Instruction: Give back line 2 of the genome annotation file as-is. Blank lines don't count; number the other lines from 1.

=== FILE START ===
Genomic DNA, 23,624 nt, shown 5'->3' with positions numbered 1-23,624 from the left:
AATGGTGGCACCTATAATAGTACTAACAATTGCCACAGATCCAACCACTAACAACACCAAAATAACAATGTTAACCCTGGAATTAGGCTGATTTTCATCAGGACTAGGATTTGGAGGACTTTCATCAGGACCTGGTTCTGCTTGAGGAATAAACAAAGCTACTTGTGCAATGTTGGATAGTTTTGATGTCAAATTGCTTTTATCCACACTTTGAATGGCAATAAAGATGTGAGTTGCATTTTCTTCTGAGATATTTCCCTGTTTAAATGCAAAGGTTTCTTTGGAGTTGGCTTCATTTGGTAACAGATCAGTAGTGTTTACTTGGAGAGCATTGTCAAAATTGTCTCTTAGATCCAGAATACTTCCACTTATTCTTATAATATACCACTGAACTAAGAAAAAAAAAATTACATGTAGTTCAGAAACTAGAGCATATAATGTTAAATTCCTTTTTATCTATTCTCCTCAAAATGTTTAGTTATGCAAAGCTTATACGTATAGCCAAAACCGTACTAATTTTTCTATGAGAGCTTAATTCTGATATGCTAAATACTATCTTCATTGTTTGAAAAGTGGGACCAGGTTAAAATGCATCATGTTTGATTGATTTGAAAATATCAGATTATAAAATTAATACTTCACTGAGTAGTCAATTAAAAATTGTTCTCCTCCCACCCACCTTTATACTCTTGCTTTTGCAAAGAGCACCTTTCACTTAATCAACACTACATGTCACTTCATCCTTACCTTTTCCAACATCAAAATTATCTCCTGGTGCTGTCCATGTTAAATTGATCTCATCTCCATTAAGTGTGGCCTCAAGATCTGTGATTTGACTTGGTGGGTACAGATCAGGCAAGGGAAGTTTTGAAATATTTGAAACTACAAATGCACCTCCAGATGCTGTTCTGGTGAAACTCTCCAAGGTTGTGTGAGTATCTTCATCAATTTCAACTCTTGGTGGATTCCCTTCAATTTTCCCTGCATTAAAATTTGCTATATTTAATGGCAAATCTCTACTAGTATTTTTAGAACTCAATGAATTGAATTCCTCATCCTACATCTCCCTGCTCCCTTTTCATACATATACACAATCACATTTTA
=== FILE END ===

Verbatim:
AATGGTGGCACCTATAATAGTACTAACAATTGCCACAGATCCAACCACTAACAACACCAAAATAACAATGTTAACCCTGGAATTAGGCTGATTTTCATCAGGACTAGGATTTGGAGGACTTTCATCAGGACCTGGTTCTGCTTGAGGAATAAACAAAGCTACTTGTGCAATGTTGGATAGTTTTGATGTCAAATTGCTTTTATCCACACTTTGAATGGCAATAAAGATGTGAGTTGCATTTTCTTCTGAGATATTTCCCTGTTTAAATGCAAAGGTTTCTTTGGAGTTGGCTTCATTTGGTAACAGATCAGTAGTGTTTACTTGGAGAGCATTGTCAAAATTGTCTCTTAGATCCAGAATACTTCCACTTATTCTTATAATATACCACTGAACTAAGAAAAAAAAAATTACATGTAGTTCAGAAACTAGAGCATATAATGTTAAATTCCTTTTTATCTATTCTCCTCAAAATGTTTAGTTATGCAAAGCTTATACGTATAGCCAAAACCGTACTAATTTTTCTATGAGAGCTTAATTCTGATATGCTAAATACTATCTTCATTGTTTGAAAAGTGGGACCAGGTTAAAATGCATCATGTTTGATTGATTTGAAAATATCAGATTATAAAATTAATACTTCACTGAGTAGTCAATTAAAAATTGTTCTCCTCCCACCCACCTTTATACTCTTGCTTTTGCAAAGAGCACCTTTCACTTAATCAACACTACATGTCACTTCATCCTTACCTTTTCCAACATCAAAATTATCTCCTGGTGCTGTCCATGTTAAATTGATCTCATCTCCATTAAGTGTGGCCTCAAGATCTGTGATTTGACTTGGTGGGTACAGATCAGGCAAGGGAAGTTTTGAAATATTTGAAACTACAAATGCACCTCCAGATGCTGTTCTGGTGAAACTCTCCAAGGTTGTGTGAGTATCTTCATCAATTTCAACTCTTGGTGGATTCCCTTCAATTTTCCCTGCATTAAAATTTGCTATATTTAATGGCAAATCTCTACTAGTATTTTTAGAACTCAATGAATTGAATTCCTCATCCTACATCTCCCTGCTCCCTTTTCATACATATACACAATCACATTTTA